Arrow Season 8 Episode 2 Review – Back to Hong Kong

Arrow -- "Welcome to Hong Kong" -- Image Number: AR802a_0002b.jpg -- Pictured: Stephen Amell as Oliver Queen/Green Arrow -- Photo: Sergei Bachlakov/The CW -- © 2019 The CW Network, LLC. All Rights Reserved.

Oliver Queen’s Farewell Tour continues this week, but things are a lot more mundane this time around. It’s hard not to be a little bit disappointed that the whole season isn’t an earth-hopping extravaganza, but the episode still yields some good character moments that show us that this season isn’t just a case of turning out the shop lights one by one. Spoilers for Arrow season 8, episode 2, “Welcome to Hong Kong,” follow.

“Welcome to Hong Kong”

Arrow Season 6, Episode 3
Last week’s episode of Arrow might’ve given me the wrong idea about what we’d be in for this season. Last week, we watched as the Oliver Queen we know was dropped onto Earth-2’s version of Lian Yu, where Adrian Chase had been stranded with Bruce Wayne for five years. In this world, Thea was dead, Malcolm Merlyn was a good guy, and Tommy Merlyn was the Dark Archer. It was a lot of fun twists that played with well-worn expectations. It felt like Arrow was getting its own little Elseworlds.

After watching Earth-2 be swallowed up by the Crisis, though, Ollie and co. have dropped back to their home Earth. The Monitor tasks Oliver with bringing in a Chinese scientist. Almost immediately the team is attacked by some thugs, only for Tatsu Yamashiro to interrupt them with her dual katana. This episode takes us back to the flashbacks in Arrow‘s third season when Oliver was in Hong Kong working for ARGUS. This is where he met Tatsu and her family.

Meanwhile, Earth-2’s Laurel is struggling to come to terms with what she’d just seen. She watched her Earth turn to dust before her eyes before stepping through the breach portal with Oliver and John. She tracks down someone who can repair the breach device with some help from John’s wife and current ARGUS director, Lyla.

Do the right thing

Arrow Season 6, Episode 3

With prodding from Tatsu, Oliver begins to question the Monitor’s motivations. Oliver doesn’t doubt that the Monitor is powerful, just whether or not he has Oliver taking on these tasks for the right reason. The two go back and forth as they track down the doctor and end up battling China White to save him.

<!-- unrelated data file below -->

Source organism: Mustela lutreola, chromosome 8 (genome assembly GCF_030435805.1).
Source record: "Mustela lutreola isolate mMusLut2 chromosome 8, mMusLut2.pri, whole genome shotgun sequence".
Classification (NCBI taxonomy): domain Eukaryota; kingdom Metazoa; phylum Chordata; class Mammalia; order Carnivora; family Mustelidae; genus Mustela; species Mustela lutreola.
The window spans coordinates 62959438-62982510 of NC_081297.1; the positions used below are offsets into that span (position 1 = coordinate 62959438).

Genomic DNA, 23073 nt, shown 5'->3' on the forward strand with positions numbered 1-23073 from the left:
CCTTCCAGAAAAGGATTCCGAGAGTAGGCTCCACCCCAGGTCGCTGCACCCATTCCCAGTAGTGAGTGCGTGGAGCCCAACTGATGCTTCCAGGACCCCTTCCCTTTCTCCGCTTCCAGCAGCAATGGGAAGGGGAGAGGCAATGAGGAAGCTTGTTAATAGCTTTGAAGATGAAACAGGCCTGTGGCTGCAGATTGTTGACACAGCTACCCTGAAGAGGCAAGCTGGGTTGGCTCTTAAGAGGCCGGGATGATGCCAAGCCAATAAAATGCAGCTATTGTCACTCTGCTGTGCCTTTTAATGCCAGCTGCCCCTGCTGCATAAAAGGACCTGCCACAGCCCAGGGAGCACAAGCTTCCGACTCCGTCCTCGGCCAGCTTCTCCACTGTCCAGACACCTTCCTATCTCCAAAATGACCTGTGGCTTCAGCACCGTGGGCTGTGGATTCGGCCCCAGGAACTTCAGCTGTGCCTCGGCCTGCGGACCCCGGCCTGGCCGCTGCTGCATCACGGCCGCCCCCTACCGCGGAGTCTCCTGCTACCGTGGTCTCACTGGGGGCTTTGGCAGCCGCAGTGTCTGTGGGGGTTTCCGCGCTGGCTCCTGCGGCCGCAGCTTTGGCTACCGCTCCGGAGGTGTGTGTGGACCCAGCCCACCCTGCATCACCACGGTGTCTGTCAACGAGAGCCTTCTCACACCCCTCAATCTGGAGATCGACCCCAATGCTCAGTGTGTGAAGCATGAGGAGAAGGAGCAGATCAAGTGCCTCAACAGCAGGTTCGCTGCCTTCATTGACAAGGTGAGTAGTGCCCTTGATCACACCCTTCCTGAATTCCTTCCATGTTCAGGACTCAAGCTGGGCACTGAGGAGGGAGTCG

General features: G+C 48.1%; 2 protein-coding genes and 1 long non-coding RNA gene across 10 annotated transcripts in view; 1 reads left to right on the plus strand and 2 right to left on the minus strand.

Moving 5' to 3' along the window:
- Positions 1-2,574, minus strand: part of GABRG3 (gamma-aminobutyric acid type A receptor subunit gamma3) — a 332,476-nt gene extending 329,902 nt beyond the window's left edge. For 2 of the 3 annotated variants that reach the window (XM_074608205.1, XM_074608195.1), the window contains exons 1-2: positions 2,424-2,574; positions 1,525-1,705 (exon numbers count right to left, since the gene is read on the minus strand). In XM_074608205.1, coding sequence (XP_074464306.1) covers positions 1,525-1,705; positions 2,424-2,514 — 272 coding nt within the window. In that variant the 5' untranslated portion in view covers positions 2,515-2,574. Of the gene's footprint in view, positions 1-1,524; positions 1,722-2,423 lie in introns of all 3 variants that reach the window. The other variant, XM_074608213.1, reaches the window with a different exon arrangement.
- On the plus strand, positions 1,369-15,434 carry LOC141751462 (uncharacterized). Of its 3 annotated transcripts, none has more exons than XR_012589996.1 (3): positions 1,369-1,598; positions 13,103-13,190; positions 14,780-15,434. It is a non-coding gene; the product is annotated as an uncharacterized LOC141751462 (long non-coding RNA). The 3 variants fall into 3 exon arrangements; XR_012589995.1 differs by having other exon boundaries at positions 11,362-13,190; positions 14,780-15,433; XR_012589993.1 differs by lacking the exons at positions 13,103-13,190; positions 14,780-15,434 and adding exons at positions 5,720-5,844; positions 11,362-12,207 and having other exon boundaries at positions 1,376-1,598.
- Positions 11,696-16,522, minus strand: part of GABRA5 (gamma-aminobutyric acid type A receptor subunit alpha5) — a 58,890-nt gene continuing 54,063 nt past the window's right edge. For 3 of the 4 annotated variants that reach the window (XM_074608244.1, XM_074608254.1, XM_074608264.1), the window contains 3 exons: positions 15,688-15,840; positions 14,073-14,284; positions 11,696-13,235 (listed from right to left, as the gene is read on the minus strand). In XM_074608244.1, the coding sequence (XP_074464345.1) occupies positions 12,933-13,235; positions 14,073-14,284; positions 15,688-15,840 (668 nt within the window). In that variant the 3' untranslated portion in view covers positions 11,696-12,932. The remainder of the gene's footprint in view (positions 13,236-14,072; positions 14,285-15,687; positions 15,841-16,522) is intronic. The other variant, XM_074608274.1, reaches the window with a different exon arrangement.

Laurel has a Hong Kong-based tech genius fix her breach device, only to find out that it’s not the device that’s wrong; the guy repairing the device confirms that Earth-2 has disappeared. Laurel goes through the stages of grief; she denies it, blames Oliver, questions her own role, and questions why she even stepped through the breach. Lyla helps her think through her grief from her own wartime experience, and that gets Laurel moving again, in time to re-join the trio of Ollie, Tatsu, and John. The three are attempting to exchange the Alpha-Omega Virus, which killed Tatsu’s son in season 3, for the doctor, though Oliver makes it clear that he doesn’t intend to give up the virus.

Tatsu faces off against China White, and nearly dies; it’s only Laurel’s intervention in full Black Canary regalia that saves her.

The Harbinger

Arrow Season 6, Episode 3

In the aftermath of the event, Oliver tells Tatsu he’s going to Nandaparbat, the home of the ancient League of Assassins, to look for answers about the Monitor. In an awesome stinger, we find out that Lyla will be stepping into the role she held in the 1985 Crisis comic book series: the Harbinger. It’s tough to tell right now how long Lyla has known of her role for. Will the story retcon her actions to show how she was always pulling strings for the coming crisis? Or maybe the Harbinger was sleeping inside her.

Woven throughout this is the continuation of the Star City 2040 flash-forward. I enjoy Mia and William’s chemistry, and Charlie Barnett’s turn to villainy after his role in Russian Doll is fun. It’s difficult to invest in this part of the story when the present storyline is such a frantic run-up to a terrifying event.

Arrow Season 6, Episode 3

Parts of this episode felt like space filler; the doctor is another Macguffin that gives Oliver an excuse to see old faces again. Without the Elseworlds aspect, it feels a little light. Laurel’s arc of grief and acceptance is the most satisfying part of the story; it’s great to see her embrace the role of hero fully. That this entire season of Arrow is a run-up to the ‘Crisis on Infinite Earths’ crossover does help make it all taste that much better, and I’m hoping we can look forward to more reveals like Lyla’s role as the season runs headline toward its end.